Gradient-based Methods for Rapid Uncertainty Quantification in Hypersonic Flows
Brian Lockwood, University of Wyoming
With the proliferation of computational modeling within the design and analysis of engineering systems, uncertainty quantification has become increasingly important, providing valuable information for assessing the reliability of simulations and a means for improving these results. In this presentation, methods for rapid uncertainty quantification within the context of hypersonic computational fluid dynamics are examined. The simulation of hypersonic flows relies on numerous constitutive relations to account for chemical reactions, internal energy modes and molecular transport. Within these constitutive relations are hundreds of constants and parameters, which are often the result of experimental measurements. The goal of uncertainty quantification in this context is determining the variability of simulation outputs resulting from the uncertainty associated with these model parameters. Traditional methods for uncertainty quantification typically rely on exhaustive sampling, where hundreds to thousands of simulations are performed and relevant statistics are computed based on these results. For complex simulations, these exhaustive approaches are prohibitively expensive and well beyond the computational budget of most projects. To address this issue, gradient-based methods are used to reduce the expense of uncertainty quantification. Using an adjoint-based approach, the derivative of an output with respect to simulation parameters can be computed in a constant amount of work, providing more information about the simulation output without a significant increase in cost. This additional information can then be leveraged in novel ways, such as gradient-enhanced surrogate models or optimization, to accelerate the process of uncertainty quantification. This presentation examines the suitability of these gradient-based methods for hypersonic flow simulations and analyzes the performance of these methods relative to traditional uncertainty quantification strategies in terms of accuracy and computational cost.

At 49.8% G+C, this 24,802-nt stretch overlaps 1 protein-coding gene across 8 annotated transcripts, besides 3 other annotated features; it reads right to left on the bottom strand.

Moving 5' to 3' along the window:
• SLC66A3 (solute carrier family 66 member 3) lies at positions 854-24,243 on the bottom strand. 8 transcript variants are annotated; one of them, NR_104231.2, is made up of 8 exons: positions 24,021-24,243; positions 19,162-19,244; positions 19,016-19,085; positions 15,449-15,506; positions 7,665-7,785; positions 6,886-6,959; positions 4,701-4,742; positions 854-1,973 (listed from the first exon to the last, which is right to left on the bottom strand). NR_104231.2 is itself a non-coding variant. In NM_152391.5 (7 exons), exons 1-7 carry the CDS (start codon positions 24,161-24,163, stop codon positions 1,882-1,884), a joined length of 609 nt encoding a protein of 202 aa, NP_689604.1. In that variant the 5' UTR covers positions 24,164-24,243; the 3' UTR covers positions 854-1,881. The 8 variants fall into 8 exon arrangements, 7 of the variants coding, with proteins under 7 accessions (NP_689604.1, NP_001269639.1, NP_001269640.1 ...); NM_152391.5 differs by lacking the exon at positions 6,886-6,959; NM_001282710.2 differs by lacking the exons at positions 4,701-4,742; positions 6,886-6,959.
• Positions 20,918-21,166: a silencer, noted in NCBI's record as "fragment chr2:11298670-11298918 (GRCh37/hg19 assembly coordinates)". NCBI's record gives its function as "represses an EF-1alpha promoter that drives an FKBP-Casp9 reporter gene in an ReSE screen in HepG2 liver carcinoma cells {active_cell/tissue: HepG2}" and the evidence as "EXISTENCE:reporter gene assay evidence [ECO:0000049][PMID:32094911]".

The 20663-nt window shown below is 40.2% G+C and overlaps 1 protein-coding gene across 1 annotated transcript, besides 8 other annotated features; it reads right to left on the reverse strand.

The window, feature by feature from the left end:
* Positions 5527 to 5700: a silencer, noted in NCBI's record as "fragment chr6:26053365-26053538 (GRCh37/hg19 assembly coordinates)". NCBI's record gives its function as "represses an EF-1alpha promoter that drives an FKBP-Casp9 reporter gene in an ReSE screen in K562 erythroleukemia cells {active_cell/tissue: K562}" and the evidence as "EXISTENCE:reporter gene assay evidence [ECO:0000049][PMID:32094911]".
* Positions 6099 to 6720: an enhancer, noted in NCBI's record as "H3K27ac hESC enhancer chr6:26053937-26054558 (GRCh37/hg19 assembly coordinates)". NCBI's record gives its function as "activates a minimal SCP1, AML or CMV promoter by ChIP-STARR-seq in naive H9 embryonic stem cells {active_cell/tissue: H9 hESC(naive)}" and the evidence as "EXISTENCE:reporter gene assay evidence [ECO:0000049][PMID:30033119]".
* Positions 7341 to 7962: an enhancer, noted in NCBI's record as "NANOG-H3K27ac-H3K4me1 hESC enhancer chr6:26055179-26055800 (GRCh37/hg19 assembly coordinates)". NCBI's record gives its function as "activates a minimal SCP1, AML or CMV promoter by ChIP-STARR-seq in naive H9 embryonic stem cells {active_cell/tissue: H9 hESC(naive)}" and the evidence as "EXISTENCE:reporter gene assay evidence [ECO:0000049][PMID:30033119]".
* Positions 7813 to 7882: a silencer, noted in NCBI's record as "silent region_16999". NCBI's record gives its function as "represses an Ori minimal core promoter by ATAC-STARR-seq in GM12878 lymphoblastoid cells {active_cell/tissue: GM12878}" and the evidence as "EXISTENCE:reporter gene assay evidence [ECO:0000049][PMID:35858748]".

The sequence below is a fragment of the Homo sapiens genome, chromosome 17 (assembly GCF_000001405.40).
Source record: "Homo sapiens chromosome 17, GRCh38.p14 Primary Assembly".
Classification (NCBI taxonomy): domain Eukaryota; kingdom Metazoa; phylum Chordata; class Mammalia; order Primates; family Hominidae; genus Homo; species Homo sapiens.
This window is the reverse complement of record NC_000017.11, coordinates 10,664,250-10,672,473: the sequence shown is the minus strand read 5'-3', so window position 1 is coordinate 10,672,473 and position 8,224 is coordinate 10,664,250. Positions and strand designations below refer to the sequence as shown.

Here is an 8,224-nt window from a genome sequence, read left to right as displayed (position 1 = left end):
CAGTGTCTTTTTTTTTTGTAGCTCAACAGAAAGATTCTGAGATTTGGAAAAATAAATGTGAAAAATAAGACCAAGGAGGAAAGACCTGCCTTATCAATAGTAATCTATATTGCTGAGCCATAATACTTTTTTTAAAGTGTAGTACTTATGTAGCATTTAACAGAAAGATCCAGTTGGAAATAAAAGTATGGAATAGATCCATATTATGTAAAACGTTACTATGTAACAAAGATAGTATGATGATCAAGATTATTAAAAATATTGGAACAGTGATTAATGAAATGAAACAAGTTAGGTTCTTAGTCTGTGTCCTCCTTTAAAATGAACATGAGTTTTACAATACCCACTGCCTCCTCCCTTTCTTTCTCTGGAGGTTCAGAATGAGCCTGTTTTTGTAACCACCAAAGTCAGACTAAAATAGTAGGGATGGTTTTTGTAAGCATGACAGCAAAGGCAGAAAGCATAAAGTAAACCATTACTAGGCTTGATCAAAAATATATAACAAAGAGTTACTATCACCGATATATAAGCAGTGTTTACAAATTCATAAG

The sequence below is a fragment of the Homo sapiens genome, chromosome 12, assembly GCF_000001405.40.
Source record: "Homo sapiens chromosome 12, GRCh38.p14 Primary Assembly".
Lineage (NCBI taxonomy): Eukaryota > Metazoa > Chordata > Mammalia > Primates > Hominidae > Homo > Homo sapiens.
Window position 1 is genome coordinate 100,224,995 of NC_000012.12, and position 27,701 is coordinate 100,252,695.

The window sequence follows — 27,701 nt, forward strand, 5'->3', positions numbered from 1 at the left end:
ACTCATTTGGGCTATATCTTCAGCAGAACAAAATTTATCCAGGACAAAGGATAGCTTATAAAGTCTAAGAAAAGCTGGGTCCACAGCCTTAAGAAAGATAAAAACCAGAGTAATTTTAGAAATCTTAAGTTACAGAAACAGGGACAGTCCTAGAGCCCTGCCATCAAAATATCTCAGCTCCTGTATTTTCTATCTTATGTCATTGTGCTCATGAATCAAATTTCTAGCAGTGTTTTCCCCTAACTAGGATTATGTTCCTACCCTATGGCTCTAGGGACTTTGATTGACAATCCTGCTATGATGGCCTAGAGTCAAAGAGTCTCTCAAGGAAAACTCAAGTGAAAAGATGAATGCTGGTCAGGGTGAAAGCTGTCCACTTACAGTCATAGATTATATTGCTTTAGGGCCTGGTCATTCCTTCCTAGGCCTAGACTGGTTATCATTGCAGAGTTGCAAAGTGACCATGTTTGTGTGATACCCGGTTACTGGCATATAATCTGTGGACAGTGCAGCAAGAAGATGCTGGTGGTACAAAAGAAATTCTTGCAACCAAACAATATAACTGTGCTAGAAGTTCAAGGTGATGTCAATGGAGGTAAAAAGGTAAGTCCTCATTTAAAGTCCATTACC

Abstract Author(s): Brian A. Lockwood and Dimitri J. Mavriplis